However, the aversion to change has become so institutionalized, the concert hall of today might be one of the few places where something 100 years old is still called ‘modern’, where, if somehow miraculously reincarnated, a dazed Schubert could probably wander the halls for a week in his tailcoat and spectacles without drawing any attention (who was that little German-speaking fellow, the new violist? Shrug). The past, obsessively glorified, with its stranglehold on the present, is in no serious danger of being forgotten any time soon. For the sake of the future, the bonds might need to be loosened a bit.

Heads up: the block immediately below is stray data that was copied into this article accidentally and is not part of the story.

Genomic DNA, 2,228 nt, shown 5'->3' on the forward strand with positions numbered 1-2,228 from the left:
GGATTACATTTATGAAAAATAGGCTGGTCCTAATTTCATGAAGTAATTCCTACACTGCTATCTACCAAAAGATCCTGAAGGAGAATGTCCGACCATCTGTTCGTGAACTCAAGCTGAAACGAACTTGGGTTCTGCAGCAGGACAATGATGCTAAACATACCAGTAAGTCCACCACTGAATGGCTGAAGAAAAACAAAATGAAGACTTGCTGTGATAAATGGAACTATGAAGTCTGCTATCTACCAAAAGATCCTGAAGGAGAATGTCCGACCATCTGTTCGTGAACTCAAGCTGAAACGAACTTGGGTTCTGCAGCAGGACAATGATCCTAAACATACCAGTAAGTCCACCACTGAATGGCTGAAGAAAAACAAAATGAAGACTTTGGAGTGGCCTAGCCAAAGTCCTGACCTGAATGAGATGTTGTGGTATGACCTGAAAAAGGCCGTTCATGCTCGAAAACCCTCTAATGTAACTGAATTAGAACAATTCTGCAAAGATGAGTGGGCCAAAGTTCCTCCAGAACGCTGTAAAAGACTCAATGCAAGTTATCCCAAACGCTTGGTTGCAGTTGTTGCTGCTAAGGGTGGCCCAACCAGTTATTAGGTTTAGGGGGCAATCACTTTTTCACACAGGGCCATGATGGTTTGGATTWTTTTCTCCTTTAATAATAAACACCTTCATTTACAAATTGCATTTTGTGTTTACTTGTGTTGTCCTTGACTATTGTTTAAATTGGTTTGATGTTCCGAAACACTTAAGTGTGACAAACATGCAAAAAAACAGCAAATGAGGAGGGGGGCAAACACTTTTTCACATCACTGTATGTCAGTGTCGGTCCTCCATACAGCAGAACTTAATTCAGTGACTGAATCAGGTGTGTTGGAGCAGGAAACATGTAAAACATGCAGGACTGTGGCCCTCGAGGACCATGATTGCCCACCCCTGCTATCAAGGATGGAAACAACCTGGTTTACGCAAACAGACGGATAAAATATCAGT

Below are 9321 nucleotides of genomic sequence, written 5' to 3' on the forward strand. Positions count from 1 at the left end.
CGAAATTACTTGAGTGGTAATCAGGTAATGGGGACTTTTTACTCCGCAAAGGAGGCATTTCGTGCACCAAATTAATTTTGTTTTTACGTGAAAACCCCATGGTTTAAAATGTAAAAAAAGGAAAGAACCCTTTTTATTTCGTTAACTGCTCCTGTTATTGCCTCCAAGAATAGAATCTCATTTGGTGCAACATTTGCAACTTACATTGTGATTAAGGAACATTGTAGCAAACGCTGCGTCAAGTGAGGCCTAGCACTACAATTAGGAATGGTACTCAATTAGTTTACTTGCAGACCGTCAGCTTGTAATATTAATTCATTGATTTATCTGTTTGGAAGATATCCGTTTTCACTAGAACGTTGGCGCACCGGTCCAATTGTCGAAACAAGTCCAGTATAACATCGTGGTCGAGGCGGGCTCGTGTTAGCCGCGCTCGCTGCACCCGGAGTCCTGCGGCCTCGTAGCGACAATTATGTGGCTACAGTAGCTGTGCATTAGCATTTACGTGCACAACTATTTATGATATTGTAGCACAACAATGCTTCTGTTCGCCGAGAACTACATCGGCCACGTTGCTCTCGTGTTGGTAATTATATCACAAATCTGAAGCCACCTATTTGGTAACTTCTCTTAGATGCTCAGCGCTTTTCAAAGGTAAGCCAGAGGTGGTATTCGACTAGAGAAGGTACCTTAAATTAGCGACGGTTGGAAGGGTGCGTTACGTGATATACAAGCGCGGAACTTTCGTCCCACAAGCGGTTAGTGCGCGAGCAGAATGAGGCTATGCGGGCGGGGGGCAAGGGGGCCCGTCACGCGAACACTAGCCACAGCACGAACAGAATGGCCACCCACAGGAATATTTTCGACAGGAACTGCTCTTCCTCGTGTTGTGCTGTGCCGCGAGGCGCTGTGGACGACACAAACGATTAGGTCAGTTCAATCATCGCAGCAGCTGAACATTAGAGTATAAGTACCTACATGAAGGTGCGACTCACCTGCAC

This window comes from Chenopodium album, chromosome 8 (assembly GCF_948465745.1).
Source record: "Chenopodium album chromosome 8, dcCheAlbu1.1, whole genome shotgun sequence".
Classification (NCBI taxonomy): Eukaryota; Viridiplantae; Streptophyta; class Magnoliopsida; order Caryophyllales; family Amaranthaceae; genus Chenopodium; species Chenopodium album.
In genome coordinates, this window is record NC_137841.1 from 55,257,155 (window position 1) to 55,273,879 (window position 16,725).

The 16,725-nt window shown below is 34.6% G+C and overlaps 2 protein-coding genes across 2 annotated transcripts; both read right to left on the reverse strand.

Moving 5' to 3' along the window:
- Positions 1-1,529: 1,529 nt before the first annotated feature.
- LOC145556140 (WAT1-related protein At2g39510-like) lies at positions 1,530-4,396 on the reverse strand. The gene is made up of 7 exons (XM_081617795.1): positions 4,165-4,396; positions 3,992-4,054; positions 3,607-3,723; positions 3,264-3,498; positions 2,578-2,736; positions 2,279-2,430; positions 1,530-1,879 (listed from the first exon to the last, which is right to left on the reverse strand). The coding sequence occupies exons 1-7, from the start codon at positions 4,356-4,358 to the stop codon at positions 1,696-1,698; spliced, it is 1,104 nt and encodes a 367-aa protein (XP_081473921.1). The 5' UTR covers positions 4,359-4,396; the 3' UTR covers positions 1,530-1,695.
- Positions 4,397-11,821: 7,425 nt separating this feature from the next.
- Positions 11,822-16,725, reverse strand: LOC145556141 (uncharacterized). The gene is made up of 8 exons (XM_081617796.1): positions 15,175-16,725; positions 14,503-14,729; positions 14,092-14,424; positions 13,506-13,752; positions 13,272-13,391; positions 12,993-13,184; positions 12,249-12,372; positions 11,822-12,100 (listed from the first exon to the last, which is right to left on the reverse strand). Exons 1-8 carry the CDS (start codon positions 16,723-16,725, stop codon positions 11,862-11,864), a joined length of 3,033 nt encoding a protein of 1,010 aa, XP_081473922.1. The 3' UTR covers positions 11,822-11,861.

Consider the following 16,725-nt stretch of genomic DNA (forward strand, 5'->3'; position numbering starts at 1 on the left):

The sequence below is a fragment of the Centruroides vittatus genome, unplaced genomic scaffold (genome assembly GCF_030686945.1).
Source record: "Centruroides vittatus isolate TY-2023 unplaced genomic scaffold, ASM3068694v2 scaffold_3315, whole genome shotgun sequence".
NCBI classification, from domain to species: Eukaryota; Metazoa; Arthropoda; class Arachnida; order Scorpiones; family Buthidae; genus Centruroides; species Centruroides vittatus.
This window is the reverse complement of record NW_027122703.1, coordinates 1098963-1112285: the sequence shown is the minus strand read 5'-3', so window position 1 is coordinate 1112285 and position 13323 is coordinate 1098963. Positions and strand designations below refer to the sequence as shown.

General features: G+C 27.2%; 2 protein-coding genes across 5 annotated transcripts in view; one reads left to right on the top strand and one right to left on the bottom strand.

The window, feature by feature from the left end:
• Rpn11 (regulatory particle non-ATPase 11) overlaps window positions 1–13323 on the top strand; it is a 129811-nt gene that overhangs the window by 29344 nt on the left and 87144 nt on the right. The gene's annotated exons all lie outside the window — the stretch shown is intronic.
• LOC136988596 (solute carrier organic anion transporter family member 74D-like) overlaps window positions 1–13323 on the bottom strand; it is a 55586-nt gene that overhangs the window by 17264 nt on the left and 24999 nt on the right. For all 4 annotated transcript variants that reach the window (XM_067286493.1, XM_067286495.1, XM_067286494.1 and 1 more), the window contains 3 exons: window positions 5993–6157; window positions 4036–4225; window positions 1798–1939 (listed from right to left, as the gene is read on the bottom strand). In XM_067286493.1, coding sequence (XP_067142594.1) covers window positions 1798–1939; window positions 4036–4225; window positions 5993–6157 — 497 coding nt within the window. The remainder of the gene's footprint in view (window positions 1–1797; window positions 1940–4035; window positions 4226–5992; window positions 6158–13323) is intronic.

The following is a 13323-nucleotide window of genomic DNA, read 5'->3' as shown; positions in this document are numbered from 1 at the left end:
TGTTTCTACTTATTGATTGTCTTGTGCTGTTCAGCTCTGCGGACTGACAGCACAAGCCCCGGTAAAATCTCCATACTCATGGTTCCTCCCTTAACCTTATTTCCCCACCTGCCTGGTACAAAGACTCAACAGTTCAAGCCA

From Michael Hovnanian’s Bass Blog. The entire post, titled A Country for Old Men, is a fascinating and thought provoking read on age and the modern orchestra. I found it especially fascinating because last night I read Alex Ross’s latest New Yorker column: Schubert on the Beach. Ross writes about the New World Symphony’s new hall in Miami, but he also says about Michael Tilson Thomas — the New World Symphony’s founding music director — “no other conductor today seems so alert to the entire cultural landscape around him.”
Age is at play in both pieces. In Florida, young musicians led by their young at heart music director are trying everything in their power to enliven the concert experience. They aren’t pandering to the audience with tricks, gimmicks, or other diversions. Their experiments are an essential part of the concert experience. Yet, in far too many concert halls, Hovnanian’s observations are the norm and Schubert can roam free.